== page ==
Each of the Indigenous graduating students, who are already successful business leaders, entrepreneurs and allied health professionals, can now progress across the industries in which they work, using cultural traditions and the business knowledge they’ve learnt from Monash University’s Master of Indigenous Business Leadership.
The students, many from interstate who travelled to Melbourne for their studies, are now equipped to take seats at decision-making tables, leading with a confidence that is deeply grounded in their cultural traditions and knowledge.
The first of its kind in Australia, the Master’s course is created by Indigenous people for Indigenous people, and teaches a syllabus that is centred around prioritising First Nations knowledge systems, culture and leadership. The program’s approach of dovetailing Indigenous knowledge with business acumen is the backbone of its success.
The William Cooper Institute and Monash Business School jointly offer the Master of Indigenous Business Leadership. Jamil Tye, Yorta Yorta/Boon Wurrung man and Head of the William Cooper Institute, said the degree blends Indigenous knowledge with western models of governance, creating a culturally safe program for students to feel they belong.
“The capacity of these students to lead and create positive change for the future of our community is even stronger as a united group,” he said.
The course exemplifies Monash’s commitment to Indigenous education outcomes as part of its Impact 2030 Strategic Plan.
The first cohort of graduates has developed personal and professional skills to collaboratively explore the different cultural, political and economic contexts in which business is experienced by Indigenous communities, exchanging ideas on how to best steer change as emerging Indigenous leaders and shape a positive future for not only Indigenous Australians, but all Australians.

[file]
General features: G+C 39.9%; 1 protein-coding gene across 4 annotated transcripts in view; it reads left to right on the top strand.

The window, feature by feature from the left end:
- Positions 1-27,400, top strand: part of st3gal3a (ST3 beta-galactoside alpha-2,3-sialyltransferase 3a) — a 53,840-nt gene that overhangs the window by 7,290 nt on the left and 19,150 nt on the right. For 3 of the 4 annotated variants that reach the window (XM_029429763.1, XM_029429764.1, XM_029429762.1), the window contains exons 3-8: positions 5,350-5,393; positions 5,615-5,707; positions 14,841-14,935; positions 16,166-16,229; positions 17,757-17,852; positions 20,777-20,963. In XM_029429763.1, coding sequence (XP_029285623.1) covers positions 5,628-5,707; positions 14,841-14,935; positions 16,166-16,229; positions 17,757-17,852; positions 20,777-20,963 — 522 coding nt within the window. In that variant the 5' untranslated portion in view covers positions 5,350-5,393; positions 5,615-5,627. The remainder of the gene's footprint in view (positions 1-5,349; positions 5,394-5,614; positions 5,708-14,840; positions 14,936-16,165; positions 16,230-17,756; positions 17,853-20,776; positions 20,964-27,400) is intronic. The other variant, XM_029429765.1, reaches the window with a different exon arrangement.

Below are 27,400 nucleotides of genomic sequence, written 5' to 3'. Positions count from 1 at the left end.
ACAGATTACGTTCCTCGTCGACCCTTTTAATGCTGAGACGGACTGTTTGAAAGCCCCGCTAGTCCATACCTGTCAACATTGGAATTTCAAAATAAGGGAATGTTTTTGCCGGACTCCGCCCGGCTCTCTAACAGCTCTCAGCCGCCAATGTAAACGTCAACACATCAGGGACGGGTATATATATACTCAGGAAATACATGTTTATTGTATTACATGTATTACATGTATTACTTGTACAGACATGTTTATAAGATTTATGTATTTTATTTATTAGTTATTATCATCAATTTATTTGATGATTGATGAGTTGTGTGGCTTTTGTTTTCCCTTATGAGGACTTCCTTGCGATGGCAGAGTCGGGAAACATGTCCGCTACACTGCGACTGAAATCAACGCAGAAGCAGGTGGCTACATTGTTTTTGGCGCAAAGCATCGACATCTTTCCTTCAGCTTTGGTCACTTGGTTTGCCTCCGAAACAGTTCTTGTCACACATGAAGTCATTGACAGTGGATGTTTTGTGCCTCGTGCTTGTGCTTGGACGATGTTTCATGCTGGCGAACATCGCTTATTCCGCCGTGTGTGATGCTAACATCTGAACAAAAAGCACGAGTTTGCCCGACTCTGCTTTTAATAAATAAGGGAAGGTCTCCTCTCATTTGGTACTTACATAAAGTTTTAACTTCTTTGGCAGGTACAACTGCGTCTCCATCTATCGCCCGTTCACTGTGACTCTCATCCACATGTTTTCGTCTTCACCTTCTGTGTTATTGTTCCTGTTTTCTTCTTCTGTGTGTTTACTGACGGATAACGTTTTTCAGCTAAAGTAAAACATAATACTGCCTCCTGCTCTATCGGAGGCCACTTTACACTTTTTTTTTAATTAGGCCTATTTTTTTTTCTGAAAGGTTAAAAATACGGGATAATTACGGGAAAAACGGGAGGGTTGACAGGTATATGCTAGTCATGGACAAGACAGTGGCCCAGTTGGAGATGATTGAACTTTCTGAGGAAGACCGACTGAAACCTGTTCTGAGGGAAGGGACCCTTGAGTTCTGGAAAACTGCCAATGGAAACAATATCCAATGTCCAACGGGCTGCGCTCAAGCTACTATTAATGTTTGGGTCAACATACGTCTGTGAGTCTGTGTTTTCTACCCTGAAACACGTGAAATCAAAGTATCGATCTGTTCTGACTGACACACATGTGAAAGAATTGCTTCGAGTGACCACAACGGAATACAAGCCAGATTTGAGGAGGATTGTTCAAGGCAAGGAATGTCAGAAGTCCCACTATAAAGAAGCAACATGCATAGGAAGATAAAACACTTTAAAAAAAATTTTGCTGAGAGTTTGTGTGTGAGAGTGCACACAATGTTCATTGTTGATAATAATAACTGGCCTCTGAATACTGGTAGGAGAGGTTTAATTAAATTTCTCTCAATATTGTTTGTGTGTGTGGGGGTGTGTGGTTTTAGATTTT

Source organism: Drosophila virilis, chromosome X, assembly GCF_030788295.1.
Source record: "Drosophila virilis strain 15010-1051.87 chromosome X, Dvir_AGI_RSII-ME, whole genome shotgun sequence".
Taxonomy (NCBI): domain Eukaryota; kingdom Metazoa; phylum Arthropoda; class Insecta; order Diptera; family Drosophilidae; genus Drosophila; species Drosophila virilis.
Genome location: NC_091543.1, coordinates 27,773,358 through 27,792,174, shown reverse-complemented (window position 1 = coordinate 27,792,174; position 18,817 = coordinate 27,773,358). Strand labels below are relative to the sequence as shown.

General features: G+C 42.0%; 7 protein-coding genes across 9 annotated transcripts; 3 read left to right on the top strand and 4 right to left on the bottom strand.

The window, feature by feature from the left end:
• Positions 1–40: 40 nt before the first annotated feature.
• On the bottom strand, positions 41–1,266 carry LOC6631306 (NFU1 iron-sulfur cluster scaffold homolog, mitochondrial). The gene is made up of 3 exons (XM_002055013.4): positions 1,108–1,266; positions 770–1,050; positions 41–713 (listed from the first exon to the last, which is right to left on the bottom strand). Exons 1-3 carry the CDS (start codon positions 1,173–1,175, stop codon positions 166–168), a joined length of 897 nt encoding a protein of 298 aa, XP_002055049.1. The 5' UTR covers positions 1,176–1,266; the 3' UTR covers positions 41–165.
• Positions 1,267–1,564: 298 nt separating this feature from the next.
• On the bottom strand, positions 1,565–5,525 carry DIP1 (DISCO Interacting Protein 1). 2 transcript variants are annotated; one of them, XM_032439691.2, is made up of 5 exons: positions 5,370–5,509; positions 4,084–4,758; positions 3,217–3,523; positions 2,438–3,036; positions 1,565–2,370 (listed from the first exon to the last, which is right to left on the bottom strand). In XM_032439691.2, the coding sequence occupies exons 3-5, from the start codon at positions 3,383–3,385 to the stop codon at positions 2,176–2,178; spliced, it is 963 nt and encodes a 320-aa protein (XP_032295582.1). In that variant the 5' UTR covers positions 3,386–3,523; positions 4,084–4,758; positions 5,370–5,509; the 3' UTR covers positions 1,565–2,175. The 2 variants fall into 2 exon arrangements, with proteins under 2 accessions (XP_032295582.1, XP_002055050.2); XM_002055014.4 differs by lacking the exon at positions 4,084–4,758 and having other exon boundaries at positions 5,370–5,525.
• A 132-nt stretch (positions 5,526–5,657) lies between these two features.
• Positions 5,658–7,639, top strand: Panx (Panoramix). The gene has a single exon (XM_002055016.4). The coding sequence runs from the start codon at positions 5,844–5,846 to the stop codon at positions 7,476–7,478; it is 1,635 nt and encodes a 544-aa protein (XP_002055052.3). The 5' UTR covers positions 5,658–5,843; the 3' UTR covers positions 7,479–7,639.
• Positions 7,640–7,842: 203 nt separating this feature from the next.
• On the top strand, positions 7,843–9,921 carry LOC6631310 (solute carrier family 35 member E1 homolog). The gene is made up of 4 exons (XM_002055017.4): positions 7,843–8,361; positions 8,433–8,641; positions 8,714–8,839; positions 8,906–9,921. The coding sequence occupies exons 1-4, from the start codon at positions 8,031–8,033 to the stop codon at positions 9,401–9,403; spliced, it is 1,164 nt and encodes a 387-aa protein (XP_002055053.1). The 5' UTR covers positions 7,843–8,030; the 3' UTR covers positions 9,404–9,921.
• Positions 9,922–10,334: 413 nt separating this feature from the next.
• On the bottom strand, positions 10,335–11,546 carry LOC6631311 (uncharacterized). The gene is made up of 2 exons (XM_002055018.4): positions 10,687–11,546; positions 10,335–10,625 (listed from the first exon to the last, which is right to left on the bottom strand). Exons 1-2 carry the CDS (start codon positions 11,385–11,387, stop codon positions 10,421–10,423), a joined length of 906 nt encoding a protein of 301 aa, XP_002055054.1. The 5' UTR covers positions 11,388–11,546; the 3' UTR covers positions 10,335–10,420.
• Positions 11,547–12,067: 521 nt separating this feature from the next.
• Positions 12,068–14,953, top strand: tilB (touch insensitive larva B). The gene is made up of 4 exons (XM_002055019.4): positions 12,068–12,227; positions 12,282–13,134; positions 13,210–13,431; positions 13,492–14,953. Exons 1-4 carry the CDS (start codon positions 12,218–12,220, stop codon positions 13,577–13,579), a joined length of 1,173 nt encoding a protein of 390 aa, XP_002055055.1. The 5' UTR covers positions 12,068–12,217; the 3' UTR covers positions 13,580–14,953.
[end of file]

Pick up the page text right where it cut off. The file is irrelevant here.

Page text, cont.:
Katrina Johnson, Gooreng Gooreng woman and Co-Director of The Master of Indigenous Business Leadership, said: “We place a strong emphasis on mastering both Indigenous and western business leadership concepts because it is crucial for our leaders to be confident in walking and working in both worlds so they can access the resources needed and build power together to create the change we need now and into the future.”
“Through robust strength-based conversations, sharing knowledge, live business cases, exposure to diverse Indigenous leaders and wisdom from our Elders about our origins of business and where the future of business is heading, these graduates can confidently proceed using Indigenous terms of reference to design business strategy.”
Graduate Alice Currie, Mununjahli Yugambeh woman and Marketing and Communications Coordinator at Thirrili Indigenous Suicide Prevention Service, said of her time studying the Masters degree: “This degree was unlike any other degree I’ve done. Any time I needed to go back to country or back home – I was supported.
“I took on the challenge of engaging with academics, sharing the realities of our communities and the industries we are a part of. By combining our ways of doing business with a deep understanding of western business concepts, I applied this unique perspective to address real world problems.
“As students we walked together – we uplifted each other. We helped each other grow as a leader and learned how to practice these principles in the workplace – to uplift Indigenous people to work together.
“I’m proud I did this. If you want to pursue education – Do it, just do it! Education is the tool.”